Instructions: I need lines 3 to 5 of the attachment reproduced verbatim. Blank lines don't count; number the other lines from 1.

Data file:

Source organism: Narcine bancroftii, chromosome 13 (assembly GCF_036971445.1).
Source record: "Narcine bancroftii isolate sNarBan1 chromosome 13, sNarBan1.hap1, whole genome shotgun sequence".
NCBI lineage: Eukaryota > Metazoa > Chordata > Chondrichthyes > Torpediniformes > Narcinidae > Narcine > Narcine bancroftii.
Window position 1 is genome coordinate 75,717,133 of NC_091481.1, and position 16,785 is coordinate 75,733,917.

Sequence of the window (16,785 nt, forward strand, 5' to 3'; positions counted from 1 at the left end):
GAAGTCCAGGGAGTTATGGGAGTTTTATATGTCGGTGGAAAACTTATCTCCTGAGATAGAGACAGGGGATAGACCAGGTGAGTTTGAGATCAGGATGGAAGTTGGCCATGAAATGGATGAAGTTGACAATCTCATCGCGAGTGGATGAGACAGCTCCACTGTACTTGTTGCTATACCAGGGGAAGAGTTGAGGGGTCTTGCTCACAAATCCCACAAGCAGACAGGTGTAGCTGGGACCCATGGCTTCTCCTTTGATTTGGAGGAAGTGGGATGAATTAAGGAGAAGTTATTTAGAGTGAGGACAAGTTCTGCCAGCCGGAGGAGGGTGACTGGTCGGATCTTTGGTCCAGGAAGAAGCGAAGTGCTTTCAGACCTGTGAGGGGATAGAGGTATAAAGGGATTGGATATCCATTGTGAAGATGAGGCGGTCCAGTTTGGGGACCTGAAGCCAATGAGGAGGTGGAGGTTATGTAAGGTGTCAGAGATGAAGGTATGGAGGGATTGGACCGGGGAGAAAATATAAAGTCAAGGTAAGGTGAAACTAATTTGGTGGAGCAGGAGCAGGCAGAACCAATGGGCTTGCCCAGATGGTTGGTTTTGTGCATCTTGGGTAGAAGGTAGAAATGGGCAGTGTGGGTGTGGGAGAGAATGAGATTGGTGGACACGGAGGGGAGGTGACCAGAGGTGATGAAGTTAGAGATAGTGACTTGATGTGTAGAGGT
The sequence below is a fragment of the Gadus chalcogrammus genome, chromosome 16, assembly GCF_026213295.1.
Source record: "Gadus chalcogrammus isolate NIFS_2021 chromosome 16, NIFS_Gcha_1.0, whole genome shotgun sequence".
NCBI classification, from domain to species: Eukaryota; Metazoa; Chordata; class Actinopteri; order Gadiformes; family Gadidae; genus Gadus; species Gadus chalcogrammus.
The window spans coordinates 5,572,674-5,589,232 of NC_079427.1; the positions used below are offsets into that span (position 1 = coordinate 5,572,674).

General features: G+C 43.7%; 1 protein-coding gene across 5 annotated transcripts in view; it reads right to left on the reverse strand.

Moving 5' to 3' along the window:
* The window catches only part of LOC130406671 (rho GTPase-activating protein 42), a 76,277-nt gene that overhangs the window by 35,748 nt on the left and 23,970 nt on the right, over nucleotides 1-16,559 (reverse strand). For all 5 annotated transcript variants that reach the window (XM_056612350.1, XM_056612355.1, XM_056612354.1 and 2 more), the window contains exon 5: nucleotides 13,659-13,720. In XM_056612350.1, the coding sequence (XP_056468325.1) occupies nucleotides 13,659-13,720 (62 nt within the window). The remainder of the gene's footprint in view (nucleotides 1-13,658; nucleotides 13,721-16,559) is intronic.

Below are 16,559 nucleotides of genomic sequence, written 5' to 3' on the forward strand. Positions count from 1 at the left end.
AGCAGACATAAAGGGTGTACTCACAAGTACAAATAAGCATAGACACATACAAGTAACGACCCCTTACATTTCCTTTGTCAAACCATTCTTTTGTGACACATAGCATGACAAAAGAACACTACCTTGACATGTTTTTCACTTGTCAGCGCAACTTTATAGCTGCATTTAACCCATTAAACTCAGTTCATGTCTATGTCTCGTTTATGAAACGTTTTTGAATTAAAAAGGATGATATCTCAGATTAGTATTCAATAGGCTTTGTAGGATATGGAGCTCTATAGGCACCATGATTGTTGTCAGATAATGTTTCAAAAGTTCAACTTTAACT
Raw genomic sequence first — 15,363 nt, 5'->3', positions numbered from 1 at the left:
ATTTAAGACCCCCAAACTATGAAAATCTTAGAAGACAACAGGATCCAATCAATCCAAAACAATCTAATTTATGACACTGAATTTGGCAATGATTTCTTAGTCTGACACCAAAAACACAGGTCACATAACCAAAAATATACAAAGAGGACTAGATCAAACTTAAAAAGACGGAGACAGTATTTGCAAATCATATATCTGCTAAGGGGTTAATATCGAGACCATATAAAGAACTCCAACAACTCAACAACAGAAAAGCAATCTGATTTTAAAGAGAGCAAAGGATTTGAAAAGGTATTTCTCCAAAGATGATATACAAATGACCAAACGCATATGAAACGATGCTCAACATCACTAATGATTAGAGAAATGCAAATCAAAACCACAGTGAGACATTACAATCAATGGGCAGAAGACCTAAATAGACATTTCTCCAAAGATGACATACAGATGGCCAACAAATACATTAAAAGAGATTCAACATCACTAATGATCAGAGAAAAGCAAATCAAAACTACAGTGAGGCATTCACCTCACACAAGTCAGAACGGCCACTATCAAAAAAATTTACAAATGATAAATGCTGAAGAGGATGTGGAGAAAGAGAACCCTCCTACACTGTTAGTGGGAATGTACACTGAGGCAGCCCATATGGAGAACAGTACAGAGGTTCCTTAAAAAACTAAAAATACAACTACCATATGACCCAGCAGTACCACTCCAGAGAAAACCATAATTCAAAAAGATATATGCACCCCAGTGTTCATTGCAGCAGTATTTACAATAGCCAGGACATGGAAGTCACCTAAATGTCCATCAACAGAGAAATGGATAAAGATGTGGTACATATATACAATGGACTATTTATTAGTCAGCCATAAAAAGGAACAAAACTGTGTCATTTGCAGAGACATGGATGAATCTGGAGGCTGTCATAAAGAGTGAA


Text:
NCBI lineage: Eukaryota > Metazoa > Chordata > Chondrichthyes > Torpediniformes > Narcinidae > Narcine > Narcine bancroftii.
Window position 1 is genome coordinate 75,717,133 of NC_091481.1, and position 16,785 is coordinate 75,733,917.

Sequence of the window (16,785 nt, forward strand, 5' to 3'; positions counted from 1 at the left end):